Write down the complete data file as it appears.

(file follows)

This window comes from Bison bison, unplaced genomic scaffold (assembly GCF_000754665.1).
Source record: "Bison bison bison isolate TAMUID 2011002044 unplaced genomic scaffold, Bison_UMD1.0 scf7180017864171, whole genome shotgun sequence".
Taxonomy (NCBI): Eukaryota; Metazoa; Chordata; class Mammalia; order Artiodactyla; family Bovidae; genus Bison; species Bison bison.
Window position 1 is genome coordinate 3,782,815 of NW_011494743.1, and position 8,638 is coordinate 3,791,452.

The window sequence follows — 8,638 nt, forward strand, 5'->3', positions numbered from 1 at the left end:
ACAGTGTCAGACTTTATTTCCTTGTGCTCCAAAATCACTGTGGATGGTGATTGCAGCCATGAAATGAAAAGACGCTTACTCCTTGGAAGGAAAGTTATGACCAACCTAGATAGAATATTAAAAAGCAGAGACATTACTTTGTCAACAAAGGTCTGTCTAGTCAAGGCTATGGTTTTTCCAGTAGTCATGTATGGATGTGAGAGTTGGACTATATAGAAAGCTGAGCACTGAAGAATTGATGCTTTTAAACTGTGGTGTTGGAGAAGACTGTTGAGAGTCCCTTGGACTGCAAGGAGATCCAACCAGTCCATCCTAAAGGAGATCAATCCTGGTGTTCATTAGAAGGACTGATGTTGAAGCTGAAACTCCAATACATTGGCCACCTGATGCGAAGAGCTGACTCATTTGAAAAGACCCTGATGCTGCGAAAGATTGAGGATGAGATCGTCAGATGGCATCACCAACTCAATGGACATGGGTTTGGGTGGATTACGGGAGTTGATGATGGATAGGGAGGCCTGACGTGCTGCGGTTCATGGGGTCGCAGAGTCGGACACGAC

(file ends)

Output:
This window comes from Bison bison, unplaced genomic scaffold (assembly GCF_000754665.1).
Source record: "Bison bison bison isolate TAMUID 2011002044 unplaced genomic scaffold, Bison_UMD1.0 scf7180017864171, whole genome shotgun sequence".
Taxonomy (NCBI): Eukaryota; Metazoa; Chordata; class Mammalia; order Artiodactyla; family Bovidae; genus Bison; species Bison bison.
Window position 1 is genome coordinate 3,782,815 of NW_011494743.1, and position 8,638 is coordinate 3,791,452.

The window sequence follows — 8,638 nt, forward strand, 5'->3', positions numbered from 1 at the left end:
ACAGTGTCAGACTTTATTTCCTTGTGCTCCAAAATCACTGTGGATGGTGATTGCAGCCATGAAATGAAAAGACGCTTACTCCTTGGAAGGAAAGTTATGACCAACCTAGATAGAATATTAAAAAGCAGAGACATTACTTTGTCAACAAAGGTCTGTCTAGTCAAGGCTATGGTTTTTCCAGTAGTCATGTATGGATGTGAGAGTTGGACTATATAGAAAGCTGAGCACTGAAGAATTGATGCTTTTAAACTGTGGTGTTGGAGAAGACTGTTGAGAGTCCCTTGGACTGCAAGGAGATCCAACCAGTCCATCCTAAAGGAGATCAATCCTGGTGTTCATTAGAAGGACTGATGTTGAAGCTGAAACTCCAATACATTGGCCACCTGATGCGAAGAGCTGACTCATTTGAAAAGACCCTGATGCTGCGAAAGATTGAGGATGAGATCGTCAGATGGCATCACCAACTCAATGGACATGGGTTTGGGTGGATTACGGGAGTTGATGATGGATAGGGAGGCCTGACGTGCTGCGGTTCATGGGGTCGCAGAGTCGGACACGAC